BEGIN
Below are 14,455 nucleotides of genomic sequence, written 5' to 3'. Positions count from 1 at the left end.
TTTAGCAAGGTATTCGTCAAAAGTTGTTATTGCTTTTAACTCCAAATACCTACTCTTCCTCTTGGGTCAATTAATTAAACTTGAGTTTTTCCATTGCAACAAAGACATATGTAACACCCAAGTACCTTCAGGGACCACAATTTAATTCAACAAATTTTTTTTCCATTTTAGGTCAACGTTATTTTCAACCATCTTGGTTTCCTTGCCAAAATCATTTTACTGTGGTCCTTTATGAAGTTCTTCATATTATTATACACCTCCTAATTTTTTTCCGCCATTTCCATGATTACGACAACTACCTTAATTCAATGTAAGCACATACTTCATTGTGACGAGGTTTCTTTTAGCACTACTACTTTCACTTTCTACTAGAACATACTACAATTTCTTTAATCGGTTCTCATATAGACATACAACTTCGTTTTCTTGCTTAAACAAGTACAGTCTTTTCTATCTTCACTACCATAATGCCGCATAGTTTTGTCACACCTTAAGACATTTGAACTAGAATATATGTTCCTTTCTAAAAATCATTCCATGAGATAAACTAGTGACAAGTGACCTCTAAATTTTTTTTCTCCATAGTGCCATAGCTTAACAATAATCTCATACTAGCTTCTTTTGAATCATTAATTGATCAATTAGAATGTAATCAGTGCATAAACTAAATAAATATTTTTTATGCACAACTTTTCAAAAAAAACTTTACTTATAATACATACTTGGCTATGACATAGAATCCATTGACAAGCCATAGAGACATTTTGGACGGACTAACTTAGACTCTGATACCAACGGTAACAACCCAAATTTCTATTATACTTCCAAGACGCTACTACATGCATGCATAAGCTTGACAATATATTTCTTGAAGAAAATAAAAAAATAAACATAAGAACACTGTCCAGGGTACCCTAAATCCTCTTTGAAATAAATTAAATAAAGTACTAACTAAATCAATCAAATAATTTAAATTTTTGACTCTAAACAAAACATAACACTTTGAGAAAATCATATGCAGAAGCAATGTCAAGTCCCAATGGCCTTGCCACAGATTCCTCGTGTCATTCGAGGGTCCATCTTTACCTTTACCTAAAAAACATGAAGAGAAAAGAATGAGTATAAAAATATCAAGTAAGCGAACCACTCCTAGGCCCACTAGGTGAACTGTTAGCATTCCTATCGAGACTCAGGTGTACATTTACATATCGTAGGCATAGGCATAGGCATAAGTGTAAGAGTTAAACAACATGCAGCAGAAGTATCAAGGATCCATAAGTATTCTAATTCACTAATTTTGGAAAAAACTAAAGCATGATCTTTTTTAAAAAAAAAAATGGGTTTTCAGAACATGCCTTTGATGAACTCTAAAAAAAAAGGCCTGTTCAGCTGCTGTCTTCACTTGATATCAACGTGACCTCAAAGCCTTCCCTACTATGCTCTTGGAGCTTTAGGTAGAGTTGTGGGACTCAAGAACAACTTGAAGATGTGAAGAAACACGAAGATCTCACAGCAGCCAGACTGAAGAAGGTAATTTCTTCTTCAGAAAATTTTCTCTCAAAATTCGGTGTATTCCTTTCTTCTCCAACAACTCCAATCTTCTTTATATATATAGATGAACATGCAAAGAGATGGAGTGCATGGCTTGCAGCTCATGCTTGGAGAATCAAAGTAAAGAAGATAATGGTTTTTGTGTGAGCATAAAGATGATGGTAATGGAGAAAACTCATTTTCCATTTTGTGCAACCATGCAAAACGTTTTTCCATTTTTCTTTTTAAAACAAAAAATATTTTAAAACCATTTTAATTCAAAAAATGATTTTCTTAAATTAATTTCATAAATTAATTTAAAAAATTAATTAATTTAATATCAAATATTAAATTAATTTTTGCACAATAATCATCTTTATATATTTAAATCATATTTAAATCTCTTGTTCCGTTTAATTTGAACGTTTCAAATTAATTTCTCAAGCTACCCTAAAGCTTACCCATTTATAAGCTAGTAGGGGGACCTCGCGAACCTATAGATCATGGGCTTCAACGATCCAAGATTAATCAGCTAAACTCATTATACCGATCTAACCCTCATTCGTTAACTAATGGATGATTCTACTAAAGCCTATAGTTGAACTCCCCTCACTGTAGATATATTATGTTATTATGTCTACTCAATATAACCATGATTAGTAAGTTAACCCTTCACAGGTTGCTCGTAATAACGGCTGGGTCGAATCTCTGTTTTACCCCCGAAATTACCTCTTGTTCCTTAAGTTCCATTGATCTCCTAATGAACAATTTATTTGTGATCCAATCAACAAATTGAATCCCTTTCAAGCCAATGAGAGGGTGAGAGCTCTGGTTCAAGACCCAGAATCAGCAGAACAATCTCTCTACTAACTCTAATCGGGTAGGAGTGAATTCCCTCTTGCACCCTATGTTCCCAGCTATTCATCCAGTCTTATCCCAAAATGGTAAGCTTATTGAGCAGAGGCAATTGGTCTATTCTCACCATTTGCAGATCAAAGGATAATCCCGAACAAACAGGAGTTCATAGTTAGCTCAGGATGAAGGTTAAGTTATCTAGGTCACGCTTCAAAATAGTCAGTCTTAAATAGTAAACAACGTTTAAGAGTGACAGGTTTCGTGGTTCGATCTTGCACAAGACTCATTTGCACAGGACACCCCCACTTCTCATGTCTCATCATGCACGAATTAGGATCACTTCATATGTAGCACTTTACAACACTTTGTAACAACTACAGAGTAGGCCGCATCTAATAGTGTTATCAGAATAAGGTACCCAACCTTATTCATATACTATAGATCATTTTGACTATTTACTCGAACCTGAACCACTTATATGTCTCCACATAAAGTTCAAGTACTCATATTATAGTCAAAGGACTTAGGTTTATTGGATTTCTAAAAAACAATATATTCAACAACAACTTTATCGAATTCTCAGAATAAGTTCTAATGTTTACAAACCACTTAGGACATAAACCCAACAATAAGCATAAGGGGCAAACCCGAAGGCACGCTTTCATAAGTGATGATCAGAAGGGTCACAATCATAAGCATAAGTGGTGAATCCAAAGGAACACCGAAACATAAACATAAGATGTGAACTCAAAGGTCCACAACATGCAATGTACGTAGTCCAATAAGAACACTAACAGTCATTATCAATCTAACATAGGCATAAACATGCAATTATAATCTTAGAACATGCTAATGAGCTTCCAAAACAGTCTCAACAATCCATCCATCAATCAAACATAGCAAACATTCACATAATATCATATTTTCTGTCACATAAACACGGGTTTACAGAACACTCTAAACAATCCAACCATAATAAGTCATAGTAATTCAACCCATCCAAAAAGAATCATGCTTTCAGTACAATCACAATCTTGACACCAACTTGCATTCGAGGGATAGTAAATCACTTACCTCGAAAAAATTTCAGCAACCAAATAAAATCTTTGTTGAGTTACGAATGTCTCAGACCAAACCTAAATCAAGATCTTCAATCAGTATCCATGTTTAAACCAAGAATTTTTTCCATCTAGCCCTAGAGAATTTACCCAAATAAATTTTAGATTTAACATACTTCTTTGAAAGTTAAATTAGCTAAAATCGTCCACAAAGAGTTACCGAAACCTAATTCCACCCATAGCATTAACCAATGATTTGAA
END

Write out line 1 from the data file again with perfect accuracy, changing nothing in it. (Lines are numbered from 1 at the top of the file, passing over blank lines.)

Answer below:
Below are 14,455 nucleotides of genomic sequence, written 5' to 3'. Positions count from 1 at the left end.